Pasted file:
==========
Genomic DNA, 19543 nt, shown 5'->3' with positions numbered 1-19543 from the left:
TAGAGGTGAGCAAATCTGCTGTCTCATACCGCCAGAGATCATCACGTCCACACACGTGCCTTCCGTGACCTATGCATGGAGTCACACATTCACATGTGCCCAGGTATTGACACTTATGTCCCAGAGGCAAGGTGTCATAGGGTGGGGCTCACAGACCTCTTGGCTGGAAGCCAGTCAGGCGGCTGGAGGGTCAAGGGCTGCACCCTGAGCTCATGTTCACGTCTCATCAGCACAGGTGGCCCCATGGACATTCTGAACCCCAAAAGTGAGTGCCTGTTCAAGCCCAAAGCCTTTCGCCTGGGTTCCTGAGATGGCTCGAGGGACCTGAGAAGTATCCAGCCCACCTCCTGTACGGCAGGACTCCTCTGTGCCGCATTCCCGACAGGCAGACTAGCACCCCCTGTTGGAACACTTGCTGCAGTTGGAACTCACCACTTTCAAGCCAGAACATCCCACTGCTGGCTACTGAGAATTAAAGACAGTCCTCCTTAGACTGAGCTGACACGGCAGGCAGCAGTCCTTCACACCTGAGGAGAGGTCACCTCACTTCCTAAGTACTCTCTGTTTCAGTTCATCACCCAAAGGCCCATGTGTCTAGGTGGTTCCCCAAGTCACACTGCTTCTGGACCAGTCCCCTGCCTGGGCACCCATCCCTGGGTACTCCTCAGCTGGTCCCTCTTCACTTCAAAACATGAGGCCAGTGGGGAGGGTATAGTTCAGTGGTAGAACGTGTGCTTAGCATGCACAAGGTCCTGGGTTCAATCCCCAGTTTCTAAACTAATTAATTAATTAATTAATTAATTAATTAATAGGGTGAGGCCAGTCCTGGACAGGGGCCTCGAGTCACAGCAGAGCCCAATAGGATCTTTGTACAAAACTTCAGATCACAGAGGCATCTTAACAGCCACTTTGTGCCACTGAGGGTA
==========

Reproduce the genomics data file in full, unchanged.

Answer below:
Genomic DNA, 19543 nt, shown 5'->3' with positions numbered 1-19543 from the left:
TAGAGGTGAGCAAATCTGCTGTCTCATACCGCCAGAGATCATCACGTCCACACACGTGCCTTCCGTGACCTATGCATGGAGTCACACATTCACATGTGCCCAGGTATTGACACTTATGTCCCAGAGGCAAGGTGTCATAGGGTGGGGCTCACAGACCTCTTGGCTGGAAGCCAGTCAGGCGGCTGGAGGGTCAAGGGCTGCACCCTGAGCTCATGTTCACGTCTCATCAGCACAGGTGGCCCCATGGACATTCTGAACCCCAAAAGTGAGTGCCTGTTCAAGCCCAAAGCCTTTCGCCTGGGTTCCTGAGATGGCTCGAGGGACCTGAGAAGTATCCAGCCCACCTCCTGTACGGCAGGACTCCTCTGTGCCGCATTCCCGACAGGCAGACTAGCACCCCCTGTTGGAACACTTGCTGCAGTTGGAACTCACCACTTTCAAGCCAGAACATCCCACTGCTGGCTACTGAGAATTAAAGACAGTCCTCCTTAGACTGAGCTGACACGGCAGGCAGCAGTCCTTCACACCTGAGGAGAGGTCACCTCACTTCCTAAGTACTCTCTGTTTCAGTTCATCACCCAAAGGCCCATGTGTCTAGGTGGTTCCCCAAGTCACACTGCTTCTGGACCAGTCCCCTGCCTGGGCACCCATCCCTGGGTACTCCTCAGCTGGTCCCTCTTCACTTCAAAACATGAGGCCAGTGGGGAGGGTATAGTTCAGTGGTAGAACGTGTGCTTAGCATGCACAAGGTCCTGGGTTCAATCCCCAGTTTCTAAACTAATTAATTAATTAATTAATTAATTAATTAATAGGGTGAGGCCAGTCCTGGACAGGGGCCTCGAGTCACAGCAGAGCCCAATAGGATCTTTGTACAAAACTTCAGATCACAGAGGCATCTTAACAGCCACTTTGTGCCACTGAGGGTA